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Meth vs. Amphetamines: How Similar or Different are They Really?

Both methamphetamine and amphetamines are potent stimulants that affect the brain, leading to higher physical energy, greater sense of well-being, paranoia and anxiety, less need for sleep and food, and elevated mood, body temperature, and heart rate. Of the two drugs, methamphetamine has the worse reputation, largely due to the meth abuse crisis the United States has faced repeatedly over the years. More prescription medications, like Adderall, contain amphetamine.

These substances have many similarities. In fact, methamphetamine was derived from amphetamines in 1919. The European Monitoring Centre for Drugs and Drug Addiction (EMCDDA) states that there are so many similarities between the two that, for monitoring purposes, they are often lumped into one term: amphetamines.

That being said, there are a few differences between the drugs, primarily in the physical and mental effects associated with long-term abuse.

History of These Potent Stimulants

The current rise in meth abuse in the United States is predominantly fueled by super labs in Mexico. Because of the proximity to this cheap and powerful drug, Americans who struggle with addiction to illicit drugs are more likely to choose meth over amphetamines. Due to some import difficulties with meth, amphetamine is more popular in Europe.

Amphetamine

Usually, scientific and medical researchers consider amphetamine to be the name for a group of drugs that includes amphetamine, dextroamphetamine, levoamphetamine, and methamphetamine. The original molecule that started this group of drugs, amphetamine, was synthesized in 1887 in Germany, and the stimulant effects were immediately noticed and promoted as a prescription medication. The drug’s mental and respiratory effects were noted specifically in the 1930s, when the drug was developed into Benzedrine and marketed as an inhaler for respiratory ailments.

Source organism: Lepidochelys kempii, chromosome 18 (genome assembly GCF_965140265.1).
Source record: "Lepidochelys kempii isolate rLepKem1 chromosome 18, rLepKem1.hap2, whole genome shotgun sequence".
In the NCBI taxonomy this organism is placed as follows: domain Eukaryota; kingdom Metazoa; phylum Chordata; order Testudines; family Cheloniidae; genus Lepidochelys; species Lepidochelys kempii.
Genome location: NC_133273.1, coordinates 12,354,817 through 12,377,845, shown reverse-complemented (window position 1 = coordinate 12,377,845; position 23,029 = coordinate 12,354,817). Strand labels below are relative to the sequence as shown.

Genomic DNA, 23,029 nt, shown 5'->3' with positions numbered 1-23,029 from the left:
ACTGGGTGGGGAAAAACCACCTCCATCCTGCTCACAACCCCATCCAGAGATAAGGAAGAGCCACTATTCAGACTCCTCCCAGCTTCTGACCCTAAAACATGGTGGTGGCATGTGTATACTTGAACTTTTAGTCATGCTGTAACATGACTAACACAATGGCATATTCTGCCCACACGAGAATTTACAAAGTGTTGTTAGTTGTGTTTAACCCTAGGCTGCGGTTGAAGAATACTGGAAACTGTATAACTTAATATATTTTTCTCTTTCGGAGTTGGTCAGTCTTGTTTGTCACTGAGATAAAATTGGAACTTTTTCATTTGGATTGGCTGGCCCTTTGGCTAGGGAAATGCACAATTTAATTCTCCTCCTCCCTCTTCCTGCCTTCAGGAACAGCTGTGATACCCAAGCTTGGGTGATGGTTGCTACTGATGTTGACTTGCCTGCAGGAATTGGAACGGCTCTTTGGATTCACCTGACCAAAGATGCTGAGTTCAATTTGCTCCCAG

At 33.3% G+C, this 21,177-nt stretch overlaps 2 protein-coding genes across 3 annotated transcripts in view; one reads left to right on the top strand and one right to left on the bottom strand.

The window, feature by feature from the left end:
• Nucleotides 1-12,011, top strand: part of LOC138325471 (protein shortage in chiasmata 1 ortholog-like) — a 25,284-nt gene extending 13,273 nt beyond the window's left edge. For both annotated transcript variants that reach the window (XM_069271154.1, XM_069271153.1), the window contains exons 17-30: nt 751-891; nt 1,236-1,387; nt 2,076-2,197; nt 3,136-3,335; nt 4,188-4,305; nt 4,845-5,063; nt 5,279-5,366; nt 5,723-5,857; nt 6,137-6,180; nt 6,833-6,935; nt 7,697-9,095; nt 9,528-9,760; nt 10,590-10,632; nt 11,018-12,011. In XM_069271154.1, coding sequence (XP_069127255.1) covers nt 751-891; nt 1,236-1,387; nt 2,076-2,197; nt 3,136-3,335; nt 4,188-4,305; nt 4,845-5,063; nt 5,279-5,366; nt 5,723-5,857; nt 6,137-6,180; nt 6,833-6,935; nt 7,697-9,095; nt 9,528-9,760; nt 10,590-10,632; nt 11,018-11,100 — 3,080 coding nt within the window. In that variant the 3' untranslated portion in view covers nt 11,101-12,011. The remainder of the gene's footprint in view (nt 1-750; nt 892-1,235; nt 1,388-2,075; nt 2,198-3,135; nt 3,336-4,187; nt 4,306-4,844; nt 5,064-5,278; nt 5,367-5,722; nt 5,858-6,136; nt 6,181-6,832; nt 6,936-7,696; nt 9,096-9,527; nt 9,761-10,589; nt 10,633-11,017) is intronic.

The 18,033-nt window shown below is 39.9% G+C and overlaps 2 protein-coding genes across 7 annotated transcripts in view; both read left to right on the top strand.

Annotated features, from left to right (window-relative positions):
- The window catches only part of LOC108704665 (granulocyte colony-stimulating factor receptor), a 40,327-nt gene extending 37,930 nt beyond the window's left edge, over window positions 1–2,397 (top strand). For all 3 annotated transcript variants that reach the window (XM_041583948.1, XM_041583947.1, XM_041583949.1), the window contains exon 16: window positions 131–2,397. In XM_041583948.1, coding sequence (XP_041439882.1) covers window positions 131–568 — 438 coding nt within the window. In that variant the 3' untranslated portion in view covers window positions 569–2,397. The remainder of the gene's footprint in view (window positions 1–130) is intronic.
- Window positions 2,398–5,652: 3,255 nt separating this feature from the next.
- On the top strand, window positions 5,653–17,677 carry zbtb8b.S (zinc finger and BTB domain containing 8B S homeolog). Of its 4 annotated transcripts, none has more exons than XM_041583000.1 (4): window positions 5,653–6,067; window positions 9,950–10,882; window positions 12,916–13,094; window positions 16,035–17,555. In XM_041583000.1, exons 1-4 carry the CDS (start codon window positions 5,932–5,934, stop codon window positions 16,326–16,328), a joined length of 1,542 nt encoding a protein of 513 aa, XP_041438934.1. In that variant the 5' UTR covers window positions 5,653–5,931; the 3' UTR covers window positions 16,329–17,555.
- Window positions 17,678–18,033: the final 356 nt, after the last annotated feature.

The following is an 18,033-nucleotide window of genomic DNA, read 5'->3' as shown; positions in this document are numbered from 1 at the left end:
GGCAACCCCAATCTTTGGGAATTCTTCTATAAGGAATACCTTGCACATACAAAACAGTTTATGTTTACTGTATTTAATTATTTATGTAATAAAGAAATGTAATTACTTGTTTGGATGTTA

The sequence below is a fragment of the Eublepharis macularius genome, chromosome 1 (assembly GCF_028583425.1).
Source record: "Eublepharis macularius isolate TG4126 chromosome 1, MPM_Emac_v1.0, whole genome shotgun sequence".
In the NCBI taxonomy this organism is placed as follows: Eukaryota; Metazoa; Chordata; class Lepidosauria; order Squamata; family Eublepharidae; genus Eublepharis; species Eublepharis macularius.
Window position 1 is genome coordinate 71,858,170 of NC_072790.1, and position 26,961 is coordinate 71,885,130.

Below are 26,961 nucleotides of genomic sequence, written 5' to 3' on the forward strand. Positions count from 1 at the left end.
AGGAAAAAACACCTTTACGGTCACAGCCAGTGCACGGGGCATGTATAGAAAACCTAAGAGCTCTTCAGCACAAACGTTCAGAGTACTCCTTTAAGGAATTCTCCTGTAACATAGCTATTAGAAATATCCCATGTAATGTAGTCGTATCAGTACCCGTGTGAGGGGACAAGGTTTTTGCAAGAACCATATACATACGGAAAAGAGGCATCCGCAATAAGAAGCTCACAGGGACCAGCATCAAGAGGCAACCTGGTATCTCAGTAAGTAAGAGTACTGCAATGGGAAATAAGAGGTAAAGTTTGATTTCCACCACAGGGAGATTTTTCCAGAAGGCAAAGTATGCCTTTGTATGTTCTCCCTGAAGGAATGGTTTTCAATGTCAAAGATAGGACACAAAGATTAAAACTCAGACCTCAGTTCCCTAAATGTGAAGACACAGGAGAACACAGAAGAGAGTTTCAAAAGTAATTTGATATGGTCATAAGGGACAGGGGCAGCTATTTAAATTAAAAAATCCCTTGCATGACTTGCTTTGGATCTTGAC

Amphetamine was recommended to treat a range of problems, including alcohol hangovers, narcolepsy, depression, weight loss, and hyperactivity in children. To this day, Adderall (amphetamine and dextroamphetamine) has an important place as a prescription drug that treats attention deficit hyperactivity disorder (ADHD), and it is sometimes prescribed off-label for narcolepsy.

Amphetamine has always been inexpensive, long-lasting, and easy to get. Throughout World War II, the U.S., Great Britain, Germany, and Japan all used amphetamine to keep troops alert, content, and persevering under stress. Although many people throughout the first century of amphetamine use almost certainly struggled with addiction to the drug, actual abuse was not noted until the 1960s.

It is now considered a very addictive stimulant, with exceptions in the case of people struggling with ADHD, who respond well to a combination of a controlled prescription dose of this substance and behavioral therapy. The U.S. Drug Enforcement Administration (DEA) lists amphetamine as a Schedule II drug.

Methamphetamine

Unlabeled capsules filled with amphetamines spilling out of a bottle